Although teenagers should be encouraged to abstain from sex,
they should also have access to cheap condoms, paediatricians say.
In a policy statement, the American Academy of Paediatrics
(AAP) Committee on Adolescence said schools are a good place to make condoms
available. To be most effective, they should also be accompanied by sex
There is still some resistance to making condoms more
accessible for young people, researchers said. "I think one of the main
issues is the idea that if you provide condoms and make them accessible, kids
will be more likely to have sex. But really, that's not the case," Amy
Bleakley said."Getting over the perception that giving condoms out will
make kids have sex is a real barrier for parents and school
administrators," she told Reuters Health.
Bleakley studies teen sexual behaviour and reproductive
health at the University of Pennsylvania in Philadelphia but wasn't part of the
AAP committee. She said some studies suggest teenagers with access to condoms
and comprehensive sex education actually start having sex later than their
peers who don't.
Declining teen birth rates
Teen birth rates have been declining in the United States,
according to the Centres for Disease Control and Prevention. In 2011, there
were 31 births for every 1 000 US women aged 15 to 19. But that number is still
higher than in other developed countries. And rates of many sexually
transmitted infections (STIs), including Chlamydia and gonorrhoea, are highest
among teenage and young adult women.
The new policy statement, an update to the AAP's 2001
statement on condom use by adolescents, was published in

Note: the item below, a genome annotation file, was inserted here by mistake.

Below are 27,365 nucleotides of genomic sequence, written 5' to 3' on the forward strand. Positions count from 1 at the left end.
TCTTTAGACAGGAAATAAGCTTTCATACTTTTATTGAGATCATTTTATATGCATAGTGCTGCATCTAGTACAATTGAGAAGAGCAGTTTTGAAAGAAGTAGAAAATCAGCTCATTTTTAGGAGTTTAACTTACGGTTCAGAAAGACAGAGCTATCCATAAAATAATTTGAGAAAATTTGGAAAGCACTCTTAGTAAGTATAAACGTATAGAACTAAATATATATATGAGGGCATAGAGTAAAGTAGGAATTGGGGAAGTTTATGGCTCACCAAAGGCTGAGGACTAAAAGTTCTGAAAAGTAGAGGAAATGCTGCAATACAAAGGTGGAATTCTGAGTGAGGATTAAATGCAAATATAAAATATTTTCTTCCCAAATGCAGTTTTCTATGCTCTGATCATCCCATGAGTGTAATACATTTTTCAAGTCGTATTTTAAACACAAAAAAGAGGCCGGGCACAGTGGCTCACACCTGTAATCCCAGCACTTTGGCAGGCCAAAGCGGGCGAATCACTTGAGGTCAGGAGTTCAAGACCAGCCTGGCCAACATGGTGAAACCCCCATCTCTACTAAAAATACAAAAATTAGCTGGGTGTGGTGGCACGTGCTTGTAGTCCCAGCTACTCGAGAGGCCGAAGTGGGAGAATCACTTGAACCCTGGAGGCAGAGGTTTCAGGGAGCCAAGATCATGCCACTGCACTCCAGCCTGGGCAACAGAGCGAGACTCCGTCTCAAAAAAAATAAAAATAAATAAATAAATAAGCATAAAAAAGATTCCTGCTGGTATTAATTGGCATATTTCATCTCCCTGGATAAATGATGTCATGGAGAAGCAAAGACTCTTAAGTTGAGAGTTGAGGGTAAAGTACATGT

Paediatrics. "The biggest difference is that we have more evidence about how
effective they are against sexually transmitted infections," Dr Rebecca
O'Brien, the policy statement's lead author, said.
That's especially true for viruses like herpes and HIV, she added.
When it comes to preventing pregnancy, condoms will fail in about 2% of couples
when used perfectly – all the time, every time over a year. In reality, the failure
rate is about 18% during a year of typical use, the committee said. Using
condoms along with another birth control method, such as the Pill or an
intrauterine device, may be the best way to prevent pregnancy and STIs.
In its recommendations, the committee said doctors should support
consistent and correct use of condoms. They should also encourage parents to
discuss condom use and prevention of STIs with their adolescent children.
Importance of availability
Sexually active teenagers should have access to free or
low-cost condoms, such as in paediatricians' offices and schools, the committee
emphasised. At retail stores, condoms sold in multi-packs typically cost 25 to
50 cents each. "For teens to use them, they have to have them available,
and they're not going to come in necessarily asking for them," O'Brien
O'Brien specialises in adolescent medicine at Boston
Children's Hospital. She said her office has a fishbowl full of
condoms. "Having them available, not just in healthcare settings is really
important," she told Reuters Health. "Have them in the mall. They
should be everywhere. "Still, the committee said, abstinence should be
encouraged as the best way to prevent STIs and unintended pregnancy.
Bleakley echoed the importance of communication between
parents and teenagers. "Parents really need to be proactive about
communicating with their adolescents before their kids engage in sexual
activity," she said. "Really parents who talk to their kids about
sexuality, about contraception, about condoms – their kids have much better
outcomes," like fewer unintended pregnancies, Bleakley said. "If you
don't feel comfortable talking about these topics, get some help," O'Brien